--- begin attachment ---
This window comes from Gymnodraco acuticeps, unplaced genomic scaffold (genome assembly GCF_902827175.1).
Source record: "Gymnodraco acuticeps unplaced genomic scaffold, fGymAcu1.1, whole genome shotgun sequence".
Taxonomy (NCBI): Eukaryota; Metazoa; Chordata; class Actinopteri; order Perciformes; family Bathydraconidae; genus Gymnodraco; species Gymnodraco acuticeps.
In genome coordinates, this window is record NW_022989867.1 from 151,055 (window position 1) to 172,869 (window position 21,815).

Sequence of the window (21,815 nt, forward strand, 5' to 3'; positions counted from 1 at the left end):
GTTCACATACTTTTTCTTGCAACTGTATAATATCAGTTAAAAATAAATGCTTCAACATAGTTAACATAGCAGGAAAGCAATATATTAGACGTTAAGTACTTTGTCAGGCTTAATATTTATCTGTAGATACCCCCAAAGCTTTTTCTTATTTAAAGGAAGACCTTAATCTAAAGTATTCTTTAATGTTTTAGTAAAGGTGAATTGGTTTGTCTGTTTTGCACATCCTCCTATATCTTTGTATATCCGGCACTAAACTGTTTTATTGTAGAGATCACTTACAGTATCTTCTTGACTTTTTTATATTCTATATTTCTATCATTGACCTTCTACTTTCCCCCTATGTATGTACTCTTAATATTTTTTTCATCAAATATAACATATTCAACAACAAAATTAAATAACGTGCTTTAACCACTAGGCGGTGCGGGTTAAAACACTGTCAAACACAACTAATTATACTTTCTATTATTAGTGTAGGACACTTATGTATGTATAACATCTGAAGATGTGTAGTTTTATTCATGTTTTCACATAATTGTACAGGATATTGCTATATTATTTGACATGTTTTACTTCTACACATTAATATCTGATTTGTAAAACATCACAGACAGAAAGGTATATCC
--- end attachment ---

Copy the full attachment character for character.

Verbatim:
This window comes from Gymnodraco acuticeps, unplaced genomic scaffold (genome assembly GCF_902827175.1).
Source record: "Gymnodraco acuticeps unplaced genomic scaffold, fGymAcu1.1, whole genome shotgun sequence".
Taxonomy (NCBI): Eukaryota; Metazoa; Chordata; class Actinopteri; order Perciformes; family Bathydraconidae; genus Gymnodraco; species Gymnodraco acuticeps.
In genome coordinates, this window is record NW_022989867.1 from 151,055 (window position 1) to 172,869 (window position 21,815).

Sequence of the window (21,815 nt, forward strand, 5' to 3'; positions counted from 1 at the left end):
GTTCACATACTTTTTCTTGCAACTGTATAATATCAGTTAAAAATAAATGCTTCAACATAGTTAACATAGCAGGAAAGCAATATATTAGACGTTAAGTACTTTGTCAGGCTTAATATTTATCTGTAGATACCCCCAAAGCTTTTTCTTATTTAAAGGAAGACCTTAATCTAAAGTATTCTTTAATGTTTTAGTAAAGGTGAATTGGTTTGTCTGTTTTGCACATCCTCCTATATCTTTGTATATCCGGCACTAAACTGTTTTATTGTAGAGATCACTTACAGTATCTTCTTGACTTTTTTATATTCTATATTTCTATCATTGACCTTCTACTTTCCCCCTATGTATGTACTCTTAATATTTTTTTCATCAAATATAACATATTCAACAACAAAATTAAATAACGTGCTTTAACCACTAGGCGGTGCGGGTTAAAACACTGTCAAACACAACTAATTATACTTTCTATTATTAGTGTAGGACACTTATGTATGTATAACATCTGAAGATGTGTAGTTTTATTCATGTTTTCACATAATTGTACAGGATATTGCTATATTATTTGACATGTTTTACTTCTACACATTAATATCTGATTTGTAAAACATCACAGACAGAAAGGTATATCC